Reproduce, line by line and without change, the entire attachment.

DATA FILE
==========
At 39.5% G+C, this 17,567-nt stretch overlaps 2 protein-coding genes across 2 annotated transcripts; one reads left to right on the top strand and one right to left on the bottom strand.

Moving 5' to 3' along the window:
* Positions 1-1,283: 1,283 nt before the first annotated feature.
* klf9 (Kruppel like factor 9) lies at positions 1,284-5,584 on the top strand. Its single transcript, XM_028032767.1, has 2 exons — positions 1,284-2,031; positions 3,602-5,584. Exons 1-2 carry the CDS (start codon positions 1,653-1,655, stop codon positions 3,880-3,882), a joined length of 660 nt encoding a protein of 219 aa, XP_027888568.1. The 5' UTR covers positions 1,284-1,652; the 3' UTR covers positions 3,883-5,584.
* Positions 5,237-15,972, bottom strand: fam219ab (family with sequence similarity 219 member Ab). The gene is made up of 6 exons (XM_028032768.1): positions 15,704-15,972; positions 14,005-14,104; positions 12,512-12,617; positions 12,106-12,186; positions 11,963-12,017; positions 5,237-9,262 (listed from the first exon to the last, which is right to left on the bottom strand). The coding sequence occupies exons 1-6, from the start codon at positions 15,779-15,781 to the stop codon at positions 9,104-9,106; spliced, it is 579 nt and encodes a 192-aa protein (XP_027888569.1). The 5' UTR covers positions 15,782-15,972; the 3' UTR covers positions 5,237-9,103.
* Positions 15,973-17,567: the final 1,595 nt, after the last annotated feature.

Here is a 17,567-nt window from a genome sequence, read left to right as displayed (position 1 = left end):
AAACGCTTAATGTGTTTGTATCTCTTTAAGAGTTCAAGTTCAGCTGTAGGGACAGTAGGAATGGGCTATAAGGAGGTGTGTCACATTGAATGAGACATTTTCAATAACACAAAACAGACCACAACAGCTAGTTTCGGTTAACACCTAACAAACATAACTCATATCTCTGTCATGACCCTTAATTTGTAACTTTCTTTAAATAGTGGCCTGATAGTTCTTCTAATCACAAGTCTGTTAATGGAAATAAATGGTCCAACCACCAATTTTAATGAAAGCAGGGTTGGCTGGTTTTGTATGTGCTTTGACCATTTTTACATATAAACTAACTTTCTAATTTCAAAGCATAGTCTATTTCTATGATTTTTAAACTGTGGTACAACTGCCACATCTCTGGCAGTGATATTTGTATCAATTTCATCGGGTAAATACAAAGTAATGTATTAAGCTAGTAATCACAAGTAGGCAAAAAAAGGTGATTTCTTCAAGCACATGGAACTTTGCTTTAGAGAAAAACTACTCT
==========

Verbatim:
At 39.5% G+C, this 17,567-nt stretch overlaps 2 protein-coding genes across 2 annotated transcripts; one reads left to right on the top strand and one right to left on the bottom strand.

Moving 5' to 3' along the window:
* Positions 1-1,283: 1,283 nt before the first annotated feature.
* klf9 (Kruppel like factor 9) lies at positions 1,284-5,584 on the top strand. Its single transcript, XM_028032767.1, has 2 exons — positions 1,284-2,031; positions 3,602-5,584. Exons 1-2 carry the CDS (start codon positions 1,653-1,655, stop codon positions 3,880-3,882), a joined length of 660 nt encoding a protein of 219 aa, XP_027888568.1. The 5' UTR covers positions 1,284-1,652; the 3' UTR covers positions 3,883-5,584.
* Positions 5,237-15,972, bottom strand: fam219ab (family with sequence similarity 219 member Ab). The gene is made up of 6 exons (XM_028032768.1): positions 15,704-15,972; positions 14,005-14,104; positions 12,512-12,617; positions 12,106-12,186; positions 11,963-12,017; positions 5,237-9,262 (listed from the first exon to the last, which is right to left on the bottom strand). The coding sequence occupies exons 1-6, from the start codon at positions 15,779-15,781 to the stop codon at positions 9,104-9,106; spliced, it is 579 nt and encodes a 192-aa protein (XP_027888569.1). The 5' UTR covers positions 15,782-15,972; the 3' UTR covers positions 5,237-9,103.
* Positions 15,973-17,567: the final 1,595 nt, after the last annotated feature.

Here is a 17,567-nt window from a genome sequence, read left to right as displayed (position 1 = left end):
AAACGCTTAATGTGTTTGTATCTCTTTAAGAGTTCAAGTTCAGCTGTAGGGACAGTAGGAATGGGCTATAAGGAGGTGTGTCACATTGAATGAGACATTTTCAATAACACAAAACAGACCACAACAGCTAGTTTCGGTTAACACCTAACAAACATAACTCATATCTCTGTCATGACCCTTAATTTGTAACTTTCTTTAAATAGTGGCCTGATAGTTCTTCTAATCACAAGTCTGTTAATGGAAATAAATGGTCCAACCACCAATTTTAATGAAAGCAGGGTTGGCTGGTTTTGTATGTGCTTTGACCATTTTTACATATAAACTAACTTTCTAATTTCAAAGCATAGTCTATTTCTATGATTTTTAAACTGTGGTACAACTGCCACATCTCTGGCAGTGATATTTGTATCAATTTCATCGGGTAAATACAAAGTAATGTATTAAGCTAGTAATCACAAGTAGGCAAAAAAAGGTGATTTCTTCAAGCACATGGAACTTTGCTTTAGAGAAAAACTACTCT